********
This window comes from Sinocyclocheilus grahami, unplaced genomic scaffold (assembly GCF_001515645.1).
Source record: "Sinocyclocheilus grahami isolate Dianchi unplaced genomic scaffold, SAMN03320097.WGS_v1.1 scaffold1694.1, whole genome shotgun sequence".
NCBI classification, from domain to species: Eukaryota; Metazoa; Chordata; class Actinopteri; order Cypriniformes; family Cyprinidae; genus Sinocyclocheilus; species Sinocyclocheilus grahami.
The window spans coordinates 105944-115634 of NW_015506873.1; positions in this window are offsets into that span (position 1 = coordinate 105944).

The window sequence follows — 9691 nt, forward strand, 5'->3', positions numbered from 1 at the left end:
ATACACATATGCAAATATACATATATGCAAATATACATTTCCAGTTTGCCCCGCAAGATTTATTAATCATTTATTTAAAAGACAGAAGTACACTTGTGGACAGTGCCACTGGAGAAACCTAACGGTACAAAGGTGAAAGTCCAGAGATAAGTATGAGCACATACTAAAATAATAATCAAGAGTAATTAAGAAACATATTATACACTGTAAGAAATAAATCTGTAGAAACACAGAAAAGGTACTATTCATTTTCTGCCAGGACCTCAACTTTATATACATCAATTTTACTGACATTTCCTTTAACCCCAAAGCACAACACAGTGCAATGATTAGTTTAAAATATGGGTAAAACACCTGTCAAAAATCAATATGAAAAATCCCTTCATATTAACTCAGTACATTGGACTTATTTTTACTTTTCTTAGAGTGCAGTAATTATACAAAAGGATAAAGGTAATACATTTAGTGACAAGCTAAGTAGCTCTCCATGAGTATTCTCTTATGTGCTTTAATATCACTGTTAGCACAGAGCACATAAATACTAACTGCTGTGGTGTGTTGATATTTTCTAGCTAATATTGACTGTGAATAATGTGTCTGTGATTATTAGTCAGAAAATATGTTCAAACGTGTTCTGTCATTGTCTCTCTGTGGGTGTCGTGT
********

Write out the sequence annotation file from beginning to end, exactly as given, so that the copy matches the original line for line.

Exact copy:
This window comes from Sinocyclocheilus grahami, unplaced genomic scaffold (assembly GCF_001515645.1).
Source record: "Sinocyclocheilus grahami isolate Dianchi unplaced genomic scaffold, SAMN03320097.WGS_v1.1 scaffold1694.1, whole genome shotgun sequence".
NCBI classification, from domain to species: Eukaryota; Metazoa; Chordata; class Actinopteri; order Cypriniformes; family Cyprinidae; genus Sinocyclocheilus; species Sinocyclocheilus grahami.
The window spans coordinates 105944-115634 of NW_015506873.1; positions in this window are offsets into that span (position 1 = coordinate 105944).

The window sequence follows — 9691 nt, forward strand, 5'->3', positions numbered from 1 at the left end:
ATACACATATGCAAATATACATATATGCAAATATACATTTCCAGTTTGCCCCGCAAGATTTATTAATCATTTATTTAAAAGACAGAAGTACACTTGTGGACAGTGCCACTGGAGAAACCTAACGGTACAAAGGTGAAAGTCCAGAGATAAGTATGAGCACATACTAAAATAATAATCAAGAGTAATTAAGAAACATATTATACACTGTAAGAAATAAATCTGTAGAAACACAGAAAAGGTACTATTCATTTTCTGCCAGGACCTCAACTTTATATACATCAATTTTACTGACATTTCCTTTAACCCCAAAGCACAACACAGTGCAATGATTAGTTTAAAATATGGGTAAAACACCTGTCAAAAATCAATATGAAAAATCCCTTCATATTAACTCAGTACATTGGACTTATTTTTACTTTTCTTAGAGTGCAGTAATTATACAAAAGGATAAAGGTAATACATTTAGTGACAAGCTAAGTAGCTCTCCATGAGTATTCTCTTATGTGCTTTAATATCACTGTTAGCACAGAGCACATAAATACTAACTGCTGTGGTGTGTTGATATTTTCTAGCTAATATTGACTGTGAATAATGTGTCTGTGATTATTAGTCAGAAAATATGTTCAAACGTGTTCTGTCATTGTCTCTCTGTGGGTGTCGTGT